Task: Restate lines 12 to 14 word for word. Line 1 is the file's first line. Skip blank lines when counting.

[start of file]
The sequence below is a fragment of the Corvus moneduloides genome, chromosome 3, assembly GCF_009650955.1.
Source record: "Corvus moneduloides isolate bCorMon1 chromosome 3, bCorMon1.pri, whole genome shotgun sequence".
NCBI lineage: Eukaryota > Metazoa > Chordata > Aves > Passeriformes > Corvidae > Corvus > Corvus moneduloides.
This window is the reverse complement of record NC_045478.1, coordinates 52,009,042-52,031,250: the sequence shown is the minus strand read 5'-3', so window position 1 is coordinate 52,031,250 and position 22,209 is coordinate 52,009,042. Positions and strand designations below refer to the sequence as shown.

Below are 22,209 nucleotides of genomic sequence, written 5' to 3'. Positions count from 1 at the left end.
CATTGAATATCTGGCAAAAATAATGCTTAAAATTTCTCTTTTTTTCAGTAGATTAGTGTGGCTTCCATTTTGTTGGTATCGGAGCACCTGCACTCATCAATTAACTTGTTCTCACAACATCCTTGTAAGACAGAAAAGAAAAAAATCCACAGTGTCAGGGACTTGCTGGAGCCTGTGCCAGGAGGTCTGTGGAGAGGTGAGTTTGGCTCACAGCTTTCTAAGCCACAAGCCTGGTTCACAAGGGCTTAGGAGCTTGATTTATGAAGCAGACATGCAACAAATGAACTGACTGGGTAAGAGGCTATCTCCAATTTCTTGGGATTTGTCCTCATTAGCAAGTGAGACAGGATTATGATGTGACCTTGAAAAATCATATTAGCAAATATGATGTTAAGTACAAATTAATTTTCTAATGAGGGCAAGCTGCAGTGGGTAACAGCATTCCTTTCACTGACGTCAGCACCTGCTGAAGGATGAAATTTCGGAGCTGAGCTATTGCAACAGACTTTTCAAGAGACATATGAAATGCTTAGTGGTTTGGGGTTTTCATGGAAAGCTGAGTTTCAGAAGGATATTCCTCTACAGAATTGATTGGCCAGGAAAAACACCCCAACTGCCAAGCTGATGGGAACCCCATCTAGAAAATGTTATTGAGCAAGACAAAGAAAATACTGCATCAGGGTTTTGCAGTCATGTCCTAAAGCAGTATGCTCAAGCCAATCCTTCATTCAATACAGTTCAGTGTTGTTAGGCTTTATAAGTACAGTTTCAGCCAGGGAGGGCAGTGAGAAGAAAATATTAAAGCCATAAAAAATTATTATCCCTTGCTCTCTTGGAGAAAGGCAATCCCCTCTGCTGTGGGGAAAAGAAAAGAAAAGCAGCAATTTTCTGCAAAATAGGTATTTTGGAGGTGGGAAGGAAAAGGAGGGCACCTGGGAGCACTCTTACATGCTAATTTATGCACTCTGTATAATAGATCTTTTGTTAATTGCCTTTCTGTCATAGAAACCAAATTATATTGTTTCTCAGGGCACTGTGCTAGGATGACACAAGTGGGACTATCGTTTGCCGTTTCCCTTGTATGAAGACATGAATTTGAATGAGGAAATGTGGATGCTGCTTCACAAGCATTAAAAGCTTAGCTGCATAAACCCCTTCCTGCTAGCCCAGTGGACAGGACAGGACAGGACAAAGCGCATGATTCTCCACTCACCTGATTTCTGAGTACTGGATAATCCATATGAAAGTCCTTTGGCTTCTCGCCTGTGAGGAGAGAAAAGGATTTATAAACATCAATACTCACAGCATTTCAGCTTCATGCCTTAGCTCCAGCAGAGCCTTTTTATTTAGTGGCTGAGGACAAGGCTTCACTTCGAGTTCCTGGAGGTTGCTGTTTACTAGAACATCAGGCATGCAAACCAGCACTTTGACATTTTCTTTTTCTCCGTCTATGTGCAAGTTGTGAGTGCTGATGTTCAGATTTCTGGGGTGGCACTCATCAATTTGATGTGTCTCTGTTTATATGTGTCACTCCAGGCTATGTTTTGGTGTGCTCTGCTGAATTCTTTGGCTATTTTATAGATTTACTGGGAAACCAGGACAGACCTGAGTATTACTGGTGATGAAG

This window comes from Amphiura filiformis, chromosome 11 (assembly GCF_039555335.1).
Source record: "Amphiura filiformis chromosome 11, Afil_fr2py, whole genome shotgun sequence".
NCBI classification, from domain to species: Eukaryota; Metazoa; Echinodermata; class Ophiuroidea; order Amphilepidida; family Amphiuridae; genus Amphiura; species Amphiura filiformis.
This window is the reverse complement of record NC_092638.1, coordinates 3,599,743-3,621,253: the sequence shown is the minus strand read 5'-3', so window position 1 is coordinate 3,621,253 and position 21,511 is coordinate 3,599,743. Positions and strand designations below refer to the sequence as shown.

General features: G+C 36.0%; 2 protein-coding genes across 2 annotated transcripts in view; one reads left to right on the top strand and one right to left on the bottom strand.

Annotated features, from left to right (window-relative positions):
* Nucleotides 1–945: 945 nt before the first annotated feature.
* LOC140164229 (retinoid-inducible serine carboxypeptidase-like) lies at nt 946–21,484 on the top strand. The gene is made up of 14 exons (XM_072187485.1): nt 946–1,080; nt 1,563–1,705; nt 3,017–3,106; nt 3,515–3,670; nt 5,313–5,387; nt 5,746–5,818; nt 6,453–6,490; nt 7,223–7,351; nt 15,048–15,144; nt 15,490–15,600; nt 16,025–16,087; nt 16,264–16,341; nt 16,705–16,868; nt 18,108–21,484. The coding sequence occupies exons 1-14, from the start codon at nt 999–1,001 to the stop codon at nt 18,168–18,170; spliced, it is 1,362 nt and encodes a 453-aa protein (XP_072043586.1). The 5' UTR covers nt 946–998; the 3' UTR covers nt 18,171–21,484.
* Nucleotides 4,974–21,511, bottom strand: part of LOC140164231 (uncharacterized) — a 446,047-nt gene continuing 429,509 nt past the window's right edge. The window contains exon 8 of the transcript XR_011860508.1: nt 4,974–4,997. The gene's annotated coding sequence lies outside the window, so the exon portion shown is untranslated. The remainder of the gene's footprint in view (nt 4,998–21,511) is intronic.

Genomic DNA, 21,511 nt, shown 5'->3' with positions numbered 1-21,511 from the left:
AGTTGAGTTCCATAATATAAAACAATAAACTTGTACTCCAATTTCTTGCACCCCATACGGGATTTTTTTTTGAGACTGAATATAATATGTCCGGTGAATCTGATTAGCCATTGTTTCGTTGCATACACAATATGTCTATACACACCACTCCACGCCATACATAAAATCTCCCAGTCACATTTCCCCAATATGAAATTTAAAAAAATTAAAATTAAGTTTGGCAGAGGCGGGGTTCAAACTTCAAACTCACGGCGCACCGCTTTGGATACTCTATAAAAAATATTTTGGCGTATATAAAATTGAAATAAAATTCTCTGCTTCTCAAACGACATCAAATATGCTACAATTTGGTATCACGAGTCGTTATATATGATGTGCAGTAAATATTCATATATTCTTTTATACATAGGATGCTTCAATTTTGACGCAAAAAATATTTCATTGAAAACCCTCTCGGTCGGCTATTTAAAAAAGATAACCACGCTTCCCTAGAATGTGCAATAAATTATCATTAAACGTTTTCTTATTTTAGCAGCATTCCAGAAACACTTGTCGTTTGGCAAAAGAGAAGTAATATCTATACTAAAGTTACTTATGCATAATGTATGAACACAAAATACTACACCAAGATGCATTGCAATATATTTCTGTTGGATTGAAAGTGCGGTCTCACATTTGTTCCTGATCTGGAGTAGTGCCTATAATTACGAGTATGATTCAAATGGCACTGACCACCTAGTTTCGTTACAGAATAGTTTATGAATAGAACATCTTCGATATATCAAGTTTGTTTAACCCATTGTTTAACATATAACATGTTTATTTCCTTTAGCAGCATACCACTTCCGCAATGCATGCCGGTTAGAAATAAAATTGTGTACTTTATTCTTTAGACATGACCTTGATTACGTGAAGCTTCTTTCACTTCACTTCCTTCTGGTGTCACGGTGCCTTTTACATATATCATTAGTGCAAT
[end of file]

Annotated features, from left to right (window-relative positions):
* Nucleotides 1–945: 945 nt before the first annotated feature.
* LOC140164229 (retinoid-inducible serine carboxypeptidase-like) lies at nt 946–21,484 on the top strand. The gene is made up of 14 exons (XM_072187485.1): nt 946–1,080; nt 1,563–1,705; nt 3,017–3,106; nt 3,515–3,670; nt 5,313–5,387; nt 5,746–5,818; nt 6,453–6,490; nt 7,223–7,351; nt 15,048–15,144; nt 15,490–15,600; nt 16,025–16,087; nt 16,264–16,341; nt 16,705–16,868; nt 18,108–21,484. The coding sequence occupies exons 1-14, from the start codon at nt 999–1,001 to the stop codon at nt 18,168–18,170; spliced, it is 1,362 nt and encodes a 453-aa protein (XP_072043586.1). The 5' UTR covers nt 946–998; the 3' UTR covers nt 18,171–21,484.